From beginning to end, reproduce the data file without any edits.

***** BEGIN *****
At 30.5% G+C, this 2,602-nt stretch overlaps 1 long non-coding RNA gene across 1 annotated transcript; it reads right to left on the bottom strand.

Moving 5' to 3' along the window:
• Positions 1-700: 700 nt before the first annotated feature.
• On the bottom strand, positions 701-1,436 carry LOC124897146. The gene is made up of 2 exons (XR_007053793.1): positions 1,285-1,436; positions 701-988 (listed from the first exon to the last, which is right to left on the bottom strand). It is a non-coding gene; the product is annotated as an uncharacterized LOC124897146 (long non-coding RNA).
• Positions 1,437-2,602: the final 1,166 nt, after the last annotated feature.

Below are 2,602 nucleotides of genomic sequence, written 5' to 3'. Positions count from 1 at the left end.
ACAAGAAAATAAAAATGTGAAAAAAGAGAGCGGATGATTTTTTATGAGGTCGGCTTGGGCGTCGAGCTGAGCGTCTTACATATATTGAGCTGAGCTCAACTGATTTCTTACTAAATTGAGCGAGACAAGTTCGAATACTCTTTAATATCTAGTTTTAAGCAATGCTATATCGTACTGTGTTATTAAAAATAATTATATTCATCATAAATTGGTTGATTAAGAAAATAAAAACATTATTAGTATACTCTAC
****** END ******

At 30.5% G+C, this 2,602-nt stretch overlaps 1 long non-coding RNA gene across 1 annotated transcript; it reads right to left on the bottom strand.

Moving 5' to 3' along the window:
• Positions 1-700: 700 nt before the first annotated feature.
• On the bottom strand, positions 701-1,436 carry LOC124897146. The gene is made up of 2 exons (XR_007053793.1): positions 1,285-1,436; positions 701-988 (listed from the first exon to the last, which is right to left on the bottom strand). It is a non-coding gene; the product is annotated as an uncharacterized LOC124897146 (long non-coding RNA).
• Positions 1,437-2,602: the final 1,166 nt, after the last annotated feature.

Below are 2,602 nucleotides of genomic sequence, written 5' to 3'. Positions count from 1 at the left end.
ACAAGAAAATAAAAATGTGAAAAAAGAGAGCGGATGATTTTTTATGAGGTCGGCTTGGGCGTCGAGCTGAGCGTCTTACATATATTGAGCTGAGCTCAACTGATTTCTTACTAAATTGAGCGAGACAAGTTCGAATACTCTTTAATATCTAGTTTTAAGCAATGCTATATCGTACTGTGTTATTAAAAATAATTATATTCATCATAAATTGGTTGATTAAGAAAATAAAAACATTATTAGTATACTCTAC